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Monday, July 22, 2013

Guten Appetit, Y'all

Let's start this epicurean essay with a photo of a prodigious pile of palate pleasing porcine parts plated for your pleasure.


Composing that opening line was as much a strain on the mind as was trying to ingest all of this John Besh creation, Choucroute Garnie Maison. My abdominal food receptor was hard pressed to pack in so much delicious food, but my buds of taste were thrilled beyond measure with that huge, perfectly prepared smoked pork shank, melt in the mouth Mangalista braised pork belly chunks, and a brontosaurus sized bratwurst cradled on a bed of savory house-made sauerkraut with a couple of new potatoes tossed in for good measure.

Down! Down! Damned cholesterol. Get down! Oh, to heck with it.

In planning our recent dining adventure to New Orleans I knew I would have to include Lüke, Besh's homage to the grand old Franco-German brasseries that once reigned in New Orleans. Lüke did not disappoint either my bride or myself. Service was friendly and efficient, the menu was compact, but not lacking in taste tempting delights.

We began our evening with a couple of glasses of Lüke Fru, a Louisiana blonde lager. To accompany my beverage I requested a dozen P & J oysters on the half shell. These mollusks were perfectly shucked and delicious. Presentation left a lot to be desired though.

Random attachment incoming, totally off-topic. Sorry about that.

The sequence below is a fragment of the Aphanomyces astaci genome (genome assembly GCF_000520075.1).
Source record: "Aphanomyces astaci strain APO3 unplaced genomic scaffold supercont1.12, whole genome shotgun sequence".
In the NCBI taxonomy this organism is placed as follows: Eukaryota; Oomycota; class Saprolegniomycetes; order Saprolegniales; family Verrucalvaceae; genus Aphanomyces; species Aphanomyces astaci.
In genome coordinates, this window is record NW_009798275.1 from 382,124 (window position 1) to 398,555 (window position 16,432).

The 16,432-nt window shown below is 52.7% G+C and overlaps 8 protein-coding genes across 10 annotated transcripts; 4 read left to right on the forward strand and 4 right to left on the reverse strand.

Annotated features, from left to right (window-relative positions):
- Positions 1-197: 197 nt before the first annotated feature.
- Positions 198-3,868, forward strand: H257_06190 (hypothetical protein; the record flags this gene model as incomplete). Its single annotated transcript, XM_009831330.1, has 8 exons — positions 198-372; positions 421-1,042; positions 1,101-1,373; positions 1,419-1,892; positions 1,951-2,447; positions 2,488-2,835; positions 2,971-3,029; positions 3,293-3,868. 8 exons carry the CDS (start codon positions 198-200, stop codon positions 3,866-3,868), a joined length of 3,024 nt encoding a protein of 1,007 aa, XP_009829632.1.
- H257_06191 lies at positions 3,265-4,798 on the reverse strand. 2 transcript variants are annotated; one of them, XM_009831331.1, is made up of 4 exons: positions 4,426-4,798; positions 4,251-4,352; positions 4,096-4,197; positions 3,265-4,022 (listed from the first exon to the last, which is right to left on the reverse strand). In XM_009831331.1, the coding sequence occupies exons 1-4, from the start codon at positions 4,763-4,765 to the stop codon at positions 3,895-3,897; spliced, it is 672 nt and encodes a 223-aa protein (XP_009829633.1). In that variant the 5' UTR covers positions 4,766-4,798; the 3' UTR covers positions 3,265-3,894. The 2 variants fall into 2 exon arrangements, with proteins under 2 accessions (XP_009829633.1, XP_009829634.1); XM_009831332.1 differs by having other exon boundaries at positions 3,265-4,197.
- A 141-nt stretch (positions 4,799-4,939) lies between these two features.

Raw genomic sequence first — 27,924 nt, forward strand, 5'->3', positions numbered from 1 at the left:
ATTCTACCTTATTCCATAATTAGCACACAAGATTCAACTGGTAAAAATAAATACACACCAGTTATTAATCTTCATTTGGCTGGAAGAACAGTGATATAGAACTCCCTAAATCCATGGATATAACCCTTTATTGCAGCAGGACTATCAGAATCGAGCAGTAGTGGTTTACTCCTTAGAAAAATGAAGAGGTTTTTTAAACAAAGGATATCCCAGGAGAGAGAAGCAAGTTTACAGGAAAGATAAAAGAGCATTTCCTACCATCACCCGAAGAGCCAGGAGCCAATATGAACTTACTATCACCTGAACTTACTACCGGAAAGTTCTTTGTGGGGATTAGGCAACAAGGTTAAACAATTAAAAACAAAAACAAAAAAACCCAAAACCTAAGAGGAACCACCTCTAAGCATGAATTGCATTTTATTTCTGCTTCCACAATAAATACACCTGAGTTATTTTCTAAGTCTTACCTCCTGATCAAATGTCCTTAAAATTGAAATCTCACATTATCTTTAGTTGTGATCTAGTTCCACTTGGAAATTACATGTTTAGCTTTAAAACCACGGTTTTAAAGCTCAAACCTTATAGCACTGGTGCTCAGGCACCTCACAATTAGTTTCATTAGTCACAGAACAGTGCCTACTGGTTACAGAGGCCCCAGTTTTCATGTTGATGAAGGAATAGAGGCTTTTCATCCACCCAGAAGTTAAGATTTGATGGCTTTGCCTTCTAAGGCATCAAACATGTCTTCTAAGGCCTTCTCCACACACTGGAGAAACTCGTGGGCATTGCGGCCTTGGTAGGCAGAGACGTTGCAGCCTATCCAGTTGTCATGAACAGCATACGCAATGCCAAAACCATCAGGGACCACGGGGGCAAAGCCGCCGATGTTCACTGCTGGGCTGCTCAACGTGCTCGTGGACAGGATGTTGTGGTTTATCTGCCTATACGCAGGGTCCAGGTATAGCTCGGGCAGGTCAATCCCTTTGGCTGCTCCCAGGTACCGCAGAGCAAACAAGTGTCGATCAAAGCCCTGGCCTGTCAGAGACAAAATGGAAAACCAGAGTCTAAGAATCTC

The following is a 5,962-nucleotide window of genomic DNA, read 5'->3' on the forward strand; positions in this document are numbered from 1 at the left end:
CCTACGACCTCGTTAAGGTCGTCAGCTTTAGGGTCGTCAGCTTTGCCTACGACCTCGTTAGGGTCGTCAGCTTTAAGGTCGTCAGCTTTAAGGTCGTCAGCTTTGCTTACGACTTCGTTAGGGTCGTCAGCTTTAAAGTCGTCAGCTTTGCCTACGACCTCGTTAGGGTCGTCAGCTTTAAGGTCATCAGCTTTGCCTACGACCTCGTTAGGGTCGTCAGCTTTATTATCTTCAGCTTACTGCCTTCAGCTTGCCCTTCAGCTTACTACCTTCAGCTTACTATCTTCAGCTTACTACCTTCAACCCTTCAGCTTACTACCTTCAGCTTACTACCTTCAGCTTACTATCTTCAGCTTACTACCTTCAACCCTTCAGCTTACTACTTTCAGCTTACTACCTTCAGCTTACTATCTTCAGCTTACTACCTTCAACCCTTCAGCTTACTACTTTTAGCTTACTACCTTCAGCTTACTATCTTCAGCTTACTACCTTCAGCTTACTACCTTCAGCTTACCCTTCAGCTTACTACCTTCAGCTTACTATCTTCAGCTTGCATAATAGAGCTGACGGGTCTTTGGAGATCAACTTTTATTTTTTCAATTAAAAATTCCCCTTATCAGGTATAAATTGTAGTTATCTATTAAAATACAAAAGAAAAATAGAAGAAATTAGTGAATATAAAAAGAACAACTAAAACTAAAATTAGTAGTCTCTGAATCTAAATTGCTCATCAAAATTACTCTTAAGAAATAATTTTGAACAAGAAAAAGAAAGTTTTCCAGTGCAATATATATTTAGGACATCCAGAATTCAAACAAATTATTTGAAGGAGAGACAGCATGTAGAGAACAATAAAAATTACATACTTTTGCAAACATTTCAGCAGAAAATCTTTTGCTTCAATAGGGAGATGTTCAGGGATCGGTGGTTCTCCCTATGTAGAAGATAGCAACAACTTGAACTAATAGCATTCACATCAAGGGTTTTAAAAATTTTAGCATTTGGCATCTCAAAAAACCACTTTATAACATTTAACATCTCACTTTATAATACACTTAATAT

While enjoying my oysters, the Belle of Ballast Point ordered the Flamenkuche, a thin Alsacien onion tart, with bacon, and Emmenthaler cheese.  This tart was like a flatbread smothered in melted cheese with a sprinkling of crispy, yet fatty bacon, and caramelized onions. This was a yummy tart, and who doesn't relish a tasty tart now and again?


As a side note, my Northwest Florida cracker upbringing caused me to mull over a couple of pronunciation choices for flamenkuche, both eliciting a private chuckle. Not until I got home and went to the Google did I discover the 'a' is soft and the ending sounds like that in 'whoosh'.

I have already gushed over my entrée, now it's my bride's turn. The Belle ordered the Poulet Grand-Mère (Grandma's hen), a herb roasted local chicken, with Allan Benton’s bacon, farmers' market vegetables and whipped potatoes. I can't speak for anyone else's Grandma, but mine never cooked a chicken as good as this one.



Back home in Tampa, we probably would have paid close to $200 for a meal of this magnitude. To our great surprise, this feast was a mere $118.53. Of course, we added 20% for superior service.
 

Whoops, I'm not quite done yet. To polish off the evening, my bride requested an order of bread pudding that she declared to be really good...but, not quite as good as mine (sorry John, but I'd be glad to send you my recipe).


Our dining experience at Lüke was one of the very best during our four day trip to this beautiful city. I can only wish we had a restaurant like it back in Tampa.

Lüke on Urbanspoon Luke Restaurant on Foodio54

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